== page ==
All last summer, it was as if Jack Wyman couldn’t miss.

The Falmouth resident won the Portland Country Club championship. He won the Maine Amateur. He reached the final as the top seed at the Match Play Championship and was the low amateur at the Charlie’s Maine Open.

Week after week, Wyman teed it up as the favorite in the field, and began to feel like it.

“After a while you start gaining confidence and believing in yourself a little more,” he said. “It was just a mentality of ‘I can do this,’ as opposed to ‘Hopefully it does (happen).’ ”

Now, Wyman’s looking for an encore. He’ll be in the field Tuesday at the Maine Am at Belgrade Lakes Golf Club as the defending champion, looking to retain the title that kicked off his standout season.

“It’s when everyone gets together and gets to show off their best stuff, and this year it’s at Belgrade, so it’s a treat for everyone,” he said. “I think we’re all pretty excited to get up there and play.”

The players seeking to deny him a repeat will look for his name on the scoreboard.

“Obviously you need to try to play against the course and not the players in the field, but you also need to recognize that Jack is out there and he’s probably going to play well,” said UNC Wilmington golfer Reese McFarlane, another favorite. “If Jack is on the tee sheet, you know you’re probably going to need a good round to stay in contention.”

For Wyman, last year’s title – his first – was a career boost.

“I didn’t have expectations (last year) but I definitely wanted to compete,” he said. “It was kind of the validation of my hard work. It was definitely one of the highlights of my career, so hopefully I could have one more, or a couple would be great.”

Eager as Wyman is to conquer the state and one of its most prized titles again, his goals extend to a broader scale. Shortly after graduating from Endicott College in 2013, Wyman made the decision to pursue golf year-round, holding off a full-time job while seeing how far he could go.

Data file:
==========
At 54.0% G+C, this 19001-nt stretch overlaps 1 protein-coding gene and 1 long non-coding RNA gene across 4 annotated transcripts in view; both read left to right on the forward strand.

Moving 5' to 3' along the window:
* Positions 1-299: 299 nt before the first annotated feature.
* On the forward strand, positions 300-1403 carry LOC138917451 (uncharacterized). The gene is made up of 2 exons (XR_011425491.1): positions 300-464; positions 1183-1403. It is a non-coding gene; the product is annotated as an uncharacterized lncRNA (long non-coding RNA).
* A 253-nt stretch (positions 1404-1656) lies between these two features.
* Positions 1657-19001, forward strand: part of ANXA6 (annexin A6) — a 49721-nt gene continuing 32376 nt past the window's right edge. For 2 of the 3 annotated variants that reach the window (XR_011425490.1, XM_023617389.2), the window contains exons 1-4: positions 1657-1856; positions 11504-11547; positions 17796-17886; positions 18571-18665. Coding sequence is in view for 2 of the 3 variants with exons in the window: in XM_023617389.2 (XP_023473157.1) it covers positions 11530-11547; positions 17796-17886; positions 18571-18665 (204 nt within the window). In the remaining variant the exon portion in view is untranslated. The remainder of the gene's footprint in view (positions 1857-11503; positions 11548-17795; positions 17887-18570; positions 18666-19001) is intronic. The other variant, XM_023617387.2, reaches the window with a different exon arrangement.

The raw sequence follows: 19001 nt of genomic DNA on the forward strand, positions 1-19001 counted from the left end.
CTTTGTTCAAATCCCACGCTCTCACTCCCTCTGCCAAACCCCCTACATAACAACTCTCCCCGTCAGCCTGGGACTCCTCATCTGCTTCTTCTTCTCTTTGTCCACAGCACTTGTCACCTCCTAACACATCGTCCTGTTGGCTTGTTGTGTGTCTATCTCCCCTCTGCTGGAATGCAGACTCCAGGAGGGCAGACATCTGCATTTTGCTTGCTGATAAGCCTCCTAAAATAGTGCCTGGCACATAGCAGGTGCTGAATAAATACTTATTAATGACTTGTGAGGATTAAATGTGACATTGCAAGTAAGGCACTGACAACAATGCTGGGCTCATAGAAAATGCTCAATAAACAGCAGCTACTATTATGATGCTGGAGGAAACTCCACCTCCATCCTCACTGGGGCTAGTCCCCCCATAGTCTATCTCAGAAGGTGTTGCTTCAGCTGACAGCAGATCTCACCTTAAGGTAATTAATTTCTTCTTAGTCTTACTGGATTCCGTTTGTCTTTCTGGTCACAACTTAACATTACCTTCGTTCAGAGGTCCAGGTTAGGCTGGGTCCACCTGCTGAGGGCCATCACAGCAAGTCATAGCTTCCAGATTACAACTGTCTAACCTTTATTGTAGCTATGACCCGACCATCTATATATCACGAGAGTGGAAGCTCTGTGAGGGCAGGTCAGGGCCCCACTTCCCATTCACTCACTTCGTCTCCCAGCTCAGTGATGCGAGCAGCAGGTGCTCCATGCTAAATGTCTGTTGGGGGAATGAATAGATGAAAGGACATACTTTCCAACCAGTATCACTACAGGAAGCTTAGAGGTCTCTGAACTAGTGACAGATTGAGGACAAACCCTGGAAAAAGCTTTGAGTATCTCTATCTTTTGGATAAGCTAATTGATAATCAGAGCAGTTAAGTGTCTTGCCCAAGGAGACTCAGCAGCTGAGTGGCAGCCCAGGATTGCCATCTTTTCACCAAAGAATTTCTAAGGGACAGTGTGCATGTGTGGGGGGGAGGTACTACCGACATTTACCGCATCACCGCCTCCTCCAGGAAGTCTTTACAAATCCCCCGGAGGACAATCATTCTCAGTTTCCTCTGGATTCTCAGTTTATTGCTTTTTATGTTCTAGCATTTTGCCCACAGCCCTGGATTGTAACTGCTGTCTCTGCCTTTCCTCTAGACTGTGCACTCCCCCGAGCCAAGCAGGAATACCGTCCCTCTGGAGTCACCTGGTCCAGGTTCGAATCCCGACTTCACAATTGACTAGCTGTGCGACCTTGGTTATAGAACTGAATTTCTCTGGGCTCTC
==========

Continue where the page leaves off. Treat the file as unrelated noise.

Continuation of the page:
“I really just wanted to work on my game and see how good I can get,” he said. “And that’s been my focus the last couple of years, just to see how good I can get and see what happens.”

After the summer of 2015, Wyman started his now annual routine of going to Charleston, South Carolina, for the winter. He leaves in November and comes back in late April or early May, allowing him to play or practice nearly every day.

From the start, Wyman could see the improvement.

“I noticed, playing all year round, that I kind of hit the ground running as far as the season went. The trend kept going the same direction each year I came back. I felt like I was improving just by playing,” he said. “The more you play, the more confident you are. You can’t show up without playing unless you’re a pure natural … and hope to have a good round.

“It’s repetition and experience. That’s how you perform. I don’t think there’s any way to really cheat that.”

But it’s a routine that could have a time limit. Most players decide in their early 20s to turn pro, and Wyman knows at 27 he’ll have to decide soon.

“(Playing professionally is) an option I’d definitely pursue if I felt like my game was at that level. But I’m also getting to the age where I have to build a career at some point, too, and start a life,” said Wyman, who earned an MBA after graduating. “I’ll know when to throw in the towel. I’ve been fortunate to be able to play as much as I have, and I’ve had a great time doing it, but it either works out or it doesn’t.”

That call can wait. For now Wyman is eager to add a second chapter to his storybook run, which began when he beat the field at last year’s Maine Am at Brunswick Golf Club by two strokes.

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